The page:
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Four Ways to Build Personalization in Your Commerce Program

While companies continue to win with customer experience, not every platform or piece of technology is created equal when it comes to meeting consumers in the context of their commerce journey. Even the best technology for your company won’t get you there right out of the box. Critical roadblocks to success include a siloed approach to commerce environments and capabilities, as well as complacency toward customer experience management (CXM) best practices. Obscured views of your customers, siloed systems, disjointed experiences delivered across different brands, regions, or channels, and poor governance are just a few of the problems that keep companies from delivering next-generation commerce experiences that fuel loyal customer relationships. Whatever the reasons, the results are the same: disconnected shopping journeys and bad CX. Let’s dive into a few ways to add personalization into your commerce program to drastically improve experiences.

1. Turn unknown shoppers into known customers

Many online shoppers are using guest checkouts, due to data privacy fears, and 40% of consumers say they are concerned about what happens to their data both during and after the ecommerce journey. Today, organizations are relying on retargeting ads to re-engage with users who have embarked on online shopping experiences without submitting their private information. But new legislation and the growth of walled gardens have caused an ongoing paradigm shift in data privacy. This phenomenon hinders brands’ ability to leverage third-party cookies to execute this type of maneuver. By injecting the currency of identity in the shopping experience, organizations can identify buyer personas and personalize the customer experience based on shopping behaviors.

2. Unify disparate commerce environments

By doing so, it is easier for the organization to run and update customer-facing experiences without disrupting inherently complex back-office commerce operations. This is accomplished with a “headless” architecture, which decouples backend systems, such as the commerce engine, product information management (PIM) systems, and order management system (OMS), from the experience layer that manages customer-facing interactions. A headless approach enables propagation of centralized commerce business logic that is managed as a single operational backbone across several different customer-facing environments that can be brand-specific, region-specific, or channel-specific. From an end user standpoint, this means that the information fetched from the back end, such as product availability, price, and shipping, is what brands need to unify disparate commerce environments. This allows for consistency, regardless of the entry point from which the information is accessed. From a business point of view, this means that marketing teams can focus on launching new experiences that are inspired by customer behaviors and emerging trends. They don’t have to depend on the teams that manage back-end operations to complete single-purpose system updates every time.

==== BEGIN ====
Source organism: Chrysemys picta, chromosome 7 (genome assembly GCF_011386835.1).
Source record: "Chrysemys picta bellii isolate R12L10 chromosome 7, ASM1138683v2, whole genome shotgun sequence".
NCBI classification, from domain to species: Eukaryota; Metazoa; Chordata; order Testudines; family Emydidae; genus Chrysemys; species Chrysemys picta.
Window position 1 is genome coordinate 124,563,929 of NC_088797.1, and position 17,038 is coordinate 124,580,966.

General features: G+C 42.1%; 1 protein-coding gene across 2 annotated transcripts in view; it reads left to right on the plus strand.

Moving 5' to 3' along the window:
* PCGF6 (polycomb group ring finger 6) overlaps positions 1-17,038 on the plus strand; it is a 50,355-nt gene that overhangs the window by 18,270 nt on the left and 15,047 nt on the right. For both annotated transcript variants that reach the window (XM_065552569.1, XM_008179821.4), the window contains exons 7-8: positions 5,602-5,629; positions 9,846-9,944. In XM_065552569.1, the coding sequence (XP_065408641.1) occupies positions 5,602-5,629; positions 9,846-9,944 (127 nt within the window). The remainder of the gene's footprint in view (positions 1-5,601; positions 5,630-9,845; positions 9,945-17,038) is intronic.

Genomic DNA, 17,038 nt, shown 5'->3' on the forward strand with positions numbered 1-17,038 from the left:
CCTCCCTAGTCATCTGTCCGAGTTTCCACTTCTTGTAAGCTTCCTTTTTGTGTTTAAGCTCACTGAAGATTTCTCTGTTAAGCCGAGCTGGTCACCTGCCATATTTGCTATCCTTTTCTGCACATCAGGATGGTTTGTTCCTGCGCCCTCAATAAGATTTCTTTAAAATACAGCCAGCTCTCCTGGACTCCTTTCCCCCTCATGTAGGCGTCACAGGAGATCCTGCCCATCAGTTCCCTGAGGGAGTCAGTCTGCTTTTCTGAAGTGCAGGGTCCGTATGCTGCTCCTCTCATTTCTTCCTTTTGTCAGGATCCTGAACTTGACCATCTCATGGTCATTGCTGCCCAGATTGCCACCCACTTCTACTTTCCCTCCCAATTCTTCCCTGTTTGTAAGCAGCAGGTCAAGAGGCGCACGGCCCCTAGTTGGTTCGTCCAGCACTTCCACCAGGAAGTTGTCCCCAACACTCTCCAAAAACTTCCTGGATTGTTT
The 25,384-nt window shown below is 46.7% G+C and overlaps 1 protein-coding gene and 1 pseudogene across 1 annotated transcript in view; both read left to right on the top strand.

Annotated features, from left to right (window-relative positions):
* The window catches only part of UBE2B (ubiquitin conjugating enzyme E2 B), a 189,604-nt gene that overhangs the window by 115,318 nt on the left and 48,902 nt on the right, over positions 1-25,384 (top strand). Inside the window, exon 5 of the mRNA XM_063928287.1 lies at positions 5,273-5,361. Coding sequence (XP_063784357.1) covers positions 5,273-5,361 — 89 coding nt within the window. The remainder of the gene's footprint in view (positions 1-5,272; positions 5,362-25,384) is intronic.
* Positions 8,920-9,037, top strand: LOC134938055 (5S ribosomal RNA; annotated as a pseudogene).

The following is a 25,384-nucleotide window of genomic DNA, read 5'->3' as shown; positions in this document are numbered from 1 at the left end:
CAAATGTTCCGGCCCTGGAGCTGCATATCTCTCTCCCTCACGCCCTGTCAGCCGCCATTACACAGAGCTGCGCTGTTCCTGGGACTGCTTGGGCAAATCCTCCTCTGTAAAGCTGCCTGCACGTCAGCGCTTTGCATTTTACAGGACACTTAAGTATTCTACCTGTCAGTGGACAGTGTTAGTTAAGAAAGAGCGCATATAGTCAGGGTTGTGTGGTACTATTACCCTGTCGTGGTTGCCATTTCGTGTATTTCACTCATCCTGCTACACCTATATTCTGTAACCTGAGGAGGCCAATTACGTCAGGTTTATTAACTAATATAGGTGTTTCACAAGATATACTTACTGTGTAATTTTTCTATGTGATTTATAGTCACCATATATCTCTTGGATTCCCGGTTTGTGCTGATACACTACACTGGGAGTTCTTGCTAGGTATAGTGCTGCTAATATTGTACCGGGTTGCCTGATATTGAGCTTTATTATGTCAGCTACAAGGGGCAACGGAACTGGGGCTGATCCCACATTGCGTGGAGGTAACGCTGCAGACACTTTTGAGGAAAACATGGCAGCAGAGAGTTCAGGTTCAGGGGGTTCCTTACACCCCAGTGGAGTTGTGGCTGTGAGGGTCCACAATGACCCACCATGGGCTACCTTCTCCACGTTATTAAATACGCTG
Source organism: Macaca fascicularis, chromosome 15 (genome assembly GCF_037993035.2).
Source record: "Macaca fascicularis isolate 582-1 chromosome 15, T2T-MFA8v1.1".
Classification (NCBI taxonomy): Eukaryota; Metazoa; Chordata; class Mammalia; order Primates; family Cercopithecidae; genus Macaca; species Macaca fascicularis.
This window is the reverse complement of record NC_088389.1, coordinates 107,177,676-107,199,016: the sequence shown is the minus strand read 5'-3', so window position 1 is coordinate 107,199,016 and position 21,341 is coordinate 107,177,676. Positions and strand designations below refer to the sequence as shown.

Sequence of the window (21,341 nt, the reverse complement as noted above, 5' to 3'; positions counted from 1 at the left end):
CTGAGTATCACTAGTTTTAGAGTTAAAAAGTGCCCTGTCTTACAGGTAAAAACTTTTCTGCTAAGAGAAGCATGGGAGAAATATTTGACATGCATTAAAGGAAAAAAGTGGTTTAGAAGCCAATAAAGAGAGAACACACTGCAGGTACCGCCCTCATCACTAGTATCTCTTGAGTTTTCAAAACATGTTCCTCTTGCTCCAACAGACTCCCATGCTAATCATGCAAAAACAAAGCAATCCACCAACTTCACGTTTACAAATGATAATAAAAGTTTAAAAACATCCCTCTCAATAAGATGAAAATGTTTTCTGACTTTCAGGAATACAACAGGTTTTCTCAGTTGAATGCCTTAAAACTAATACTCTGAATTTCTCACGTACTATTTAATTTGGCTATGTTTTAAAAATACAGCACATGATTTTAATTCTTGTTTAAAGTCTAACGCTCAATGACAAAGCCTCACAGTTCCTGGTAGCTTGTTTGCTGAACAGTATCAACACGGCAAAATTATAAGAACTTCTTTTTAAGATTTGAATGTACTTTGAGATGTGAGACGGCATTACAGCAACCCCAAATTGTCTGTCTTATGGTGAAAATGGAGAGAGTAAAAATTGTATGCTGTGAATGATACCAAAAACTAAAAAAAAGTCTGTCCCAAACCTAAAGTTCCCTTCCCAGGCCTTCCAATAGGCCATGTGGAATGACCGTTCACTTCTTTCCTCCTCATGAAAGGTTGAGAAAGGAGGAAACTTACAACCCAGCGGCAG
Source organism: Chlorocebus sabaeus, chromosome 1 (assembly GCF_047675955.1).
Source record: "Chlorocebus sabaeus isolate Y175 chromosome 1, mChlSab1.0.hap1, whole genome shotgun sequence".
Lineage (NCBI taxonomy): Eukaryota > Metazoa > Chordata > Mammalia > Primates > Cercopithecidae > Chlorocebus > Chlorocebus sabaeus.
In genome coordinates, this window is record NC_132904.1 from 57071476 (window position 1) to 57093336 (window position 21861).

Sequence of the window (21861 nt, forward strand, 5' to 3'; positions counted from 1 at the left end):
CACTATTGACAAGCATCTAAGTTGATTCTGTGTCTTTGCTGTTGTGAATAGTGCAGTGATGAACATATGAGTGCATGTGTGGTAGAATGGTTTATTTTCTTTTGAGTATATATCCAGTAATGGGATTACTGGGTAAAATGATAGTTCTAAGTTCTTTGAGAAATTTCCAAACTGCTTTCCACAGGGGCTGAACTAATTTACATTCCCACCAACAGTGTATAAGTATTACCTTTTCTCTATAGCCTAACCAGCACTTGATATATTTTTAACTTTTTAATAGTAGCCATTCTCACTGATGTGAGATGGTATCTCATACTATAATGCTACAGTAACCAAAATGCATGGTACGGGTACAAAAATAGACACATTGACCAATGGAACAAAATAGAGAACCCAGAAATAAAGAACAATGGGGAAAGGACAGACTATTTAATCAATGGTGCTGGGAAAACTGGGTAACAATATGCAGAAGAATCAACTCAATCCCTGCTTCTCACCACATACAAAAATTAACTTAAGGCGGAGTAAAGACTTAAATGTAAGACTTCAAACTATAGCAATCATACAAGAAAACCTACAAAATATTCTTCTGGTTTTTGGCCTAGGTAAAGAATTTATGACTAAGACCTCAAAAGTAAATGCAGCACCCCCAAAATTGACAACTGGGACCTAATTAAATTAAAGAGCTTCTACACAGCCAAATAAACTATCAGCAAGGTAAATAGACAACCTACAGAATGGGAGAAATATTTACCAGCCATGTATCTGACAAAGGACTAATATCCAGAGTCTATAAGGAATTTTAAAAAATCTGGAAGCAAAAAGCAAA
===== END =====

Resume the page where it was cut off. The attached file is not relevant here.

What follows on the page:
3. Unlock bespoke cross-sell and upsell opportunities

This entails anticipating customers’ needs, re-engaging them without creating fatigue, and applying learned insights to future interactions. To accomplish this, organizations need to unify disparate customer data sources in a single platform and then orchestrate omnichannel customer journeys. Real-time decisioning helps optimize those journeys, so that points of friction in the experience are detected and resolved for future interactions.

4. Extend customer journeys into value-based experiences

A purchase should be viewed as an inflection point in a prolonged relationship with the customer, rather than the end goal. Depending on a brand’s business model – B2C or B2B or B2B2C – and value proposition, the relationship between the organization and the customer may encompass other constituents (e.g., purchasing, legal, approvers, etc.), third-party organizations (e.g., a parts supplier), a restricted VIP experience (e.g., a loyalty program with its own point-based currency), or a special retail event (e.g., a pop-up store campaign run with a dedicated POS platform). Personalization at scale entails extending the commerce experience to encompass portals, marketplaces, and loyalty programs, creating cross-pollination between these environments and the purchasing funnel. This ensures that as many of the customers’ needs – no matter how specific they are – as possible are met through experiences owned and operated by the organization.

Want to learn more? Download our new playbook to learn how to reduce the time to value on your Adobe Experience Platform investment and accelerate your brand’s commerce path to personalization.